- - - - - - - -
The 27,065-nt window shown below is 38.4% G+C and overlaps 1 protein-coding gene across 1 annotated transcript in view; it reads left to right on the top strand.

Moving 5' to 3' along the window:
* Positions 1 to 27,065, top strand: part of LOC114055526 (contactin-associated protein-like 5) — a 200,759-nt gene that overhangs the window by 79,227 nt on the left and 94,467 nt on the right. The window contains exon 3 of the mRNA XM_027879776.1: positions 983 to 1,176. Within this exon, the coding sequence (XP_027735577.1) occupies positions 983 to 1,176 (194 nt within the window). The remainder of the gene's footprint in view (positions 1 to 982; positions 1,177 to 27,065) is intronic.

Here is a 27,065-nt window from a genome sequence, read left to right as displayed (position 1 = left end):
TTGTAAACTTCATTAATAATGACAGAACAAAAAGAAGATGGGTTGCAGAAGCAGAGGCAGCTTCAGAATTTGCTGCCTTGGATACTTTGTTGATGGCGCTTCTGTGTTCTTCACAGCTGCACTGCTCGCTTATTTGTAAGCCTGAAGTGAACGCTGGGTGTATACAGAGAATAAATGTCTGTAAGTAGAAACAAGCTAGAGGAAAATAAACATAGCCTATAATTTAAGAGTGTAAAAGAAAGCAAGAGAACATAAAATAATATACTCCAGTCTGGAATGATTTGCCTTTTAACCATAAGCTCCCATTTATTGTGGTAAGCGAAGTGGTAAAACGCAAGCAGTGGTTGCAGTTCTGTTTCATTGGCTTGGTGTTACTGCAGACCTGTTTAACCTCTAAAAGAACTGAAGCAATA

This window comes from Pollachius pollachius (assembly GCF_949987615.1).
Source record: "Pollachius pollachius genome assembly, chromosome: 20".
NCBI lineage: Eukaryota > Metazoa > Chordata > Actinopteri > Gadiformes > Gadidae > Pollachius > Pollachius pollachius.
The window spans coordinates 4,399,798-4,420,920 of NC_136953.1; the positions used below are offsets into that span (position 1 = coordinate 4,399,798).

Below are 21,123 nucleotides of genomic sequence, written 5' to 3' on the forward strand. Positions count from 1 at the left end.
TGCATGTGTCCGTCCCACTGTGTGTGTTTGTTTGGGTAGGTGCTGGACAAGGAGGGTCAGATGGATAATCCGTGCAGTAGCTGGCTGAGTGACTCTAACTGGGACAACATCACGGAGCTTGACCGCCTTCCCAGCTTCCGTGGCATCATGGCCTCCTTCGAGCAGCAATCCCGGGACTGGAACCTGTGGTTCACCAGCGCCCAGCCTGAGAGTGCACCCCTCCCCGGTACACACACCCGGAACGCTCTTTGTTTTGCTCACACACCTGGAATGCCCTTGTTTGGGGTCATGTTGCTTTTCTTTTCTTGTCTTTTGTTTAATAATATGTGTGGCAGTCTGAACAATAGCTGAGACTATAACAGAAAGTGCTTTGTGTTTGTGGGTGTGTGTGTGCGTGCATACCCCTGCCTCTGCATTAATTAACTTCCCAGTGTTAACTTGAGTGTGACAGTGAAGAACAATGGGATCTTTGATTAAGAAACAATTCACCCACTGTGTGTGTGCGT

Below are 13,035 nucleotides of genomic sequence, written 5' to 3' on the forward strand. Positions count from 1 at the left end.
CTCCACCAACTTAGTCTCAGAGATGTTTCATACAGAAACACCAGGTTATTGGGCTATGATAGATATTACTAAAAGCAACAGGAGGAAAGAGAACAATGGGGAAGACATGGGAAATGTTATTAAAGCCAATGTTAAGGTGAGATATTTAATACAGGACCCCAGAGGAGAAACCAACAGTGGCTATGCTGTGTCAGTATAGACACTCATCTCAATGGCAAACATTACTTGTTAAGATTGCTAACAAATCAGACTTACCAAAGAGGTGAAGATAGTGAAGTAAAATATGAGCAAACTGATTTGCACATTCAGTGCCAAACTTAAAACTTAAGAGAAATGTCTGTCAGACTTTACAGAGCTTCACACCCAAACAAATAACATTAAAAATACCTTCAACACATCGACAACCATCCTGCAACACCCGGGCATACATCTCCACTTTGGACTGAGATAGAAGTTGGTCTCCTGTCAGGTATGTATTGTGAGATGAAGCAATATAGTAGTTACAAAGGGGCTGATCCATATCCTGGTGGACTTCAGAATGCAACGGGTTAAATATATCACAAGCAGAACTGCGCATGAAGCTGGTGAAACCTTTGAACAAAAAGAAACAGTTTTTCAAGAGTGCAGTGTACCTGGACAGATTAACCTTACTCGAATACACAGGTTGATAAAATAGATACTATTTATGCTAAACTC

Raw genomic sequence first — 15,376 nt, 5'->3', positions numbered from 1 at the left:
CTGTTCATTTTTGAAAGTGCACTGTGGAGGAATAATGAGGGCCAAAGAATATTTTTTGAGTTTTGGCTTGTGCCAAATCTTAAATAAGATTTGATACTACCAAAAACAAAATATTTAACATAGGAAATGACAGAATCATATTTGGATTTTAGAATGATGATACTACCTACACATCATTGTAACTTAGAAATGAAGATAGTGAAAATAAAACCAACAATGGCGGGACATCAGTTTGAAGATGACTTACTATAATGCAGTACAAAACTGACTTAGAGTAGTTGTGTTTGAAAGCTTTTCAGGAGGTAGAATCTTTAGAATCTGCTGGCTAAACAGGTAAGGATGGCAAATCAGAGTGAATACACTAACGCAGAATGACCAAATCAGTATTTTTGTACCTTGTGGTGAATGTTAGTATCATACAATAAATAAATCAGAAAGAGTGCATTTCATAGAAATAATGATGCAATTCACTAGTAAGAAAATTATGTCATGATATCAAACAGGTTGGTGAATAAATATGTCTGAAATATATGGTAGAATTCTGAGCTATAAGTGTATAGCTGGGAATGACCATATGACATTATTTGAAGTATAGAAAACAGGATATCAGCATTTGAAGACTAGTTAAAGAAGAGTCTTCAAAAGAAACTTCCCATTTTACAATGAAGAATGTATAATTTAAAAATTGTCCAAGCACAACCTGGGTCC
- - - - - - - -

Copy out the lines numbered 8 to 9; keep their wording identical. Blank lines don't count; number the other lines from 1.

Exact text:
NCBI lineage: Eukaryota > Metazoa > Chordata > Actinopteri > Gadiformes > Gadidae > Pollachius > Pollachius pollachius.
The window spans coordinates 4,399,798-4,420,920 of NC_136953.1; the positions used below are offsets into that span (position 1 = coordinate 4,399,798).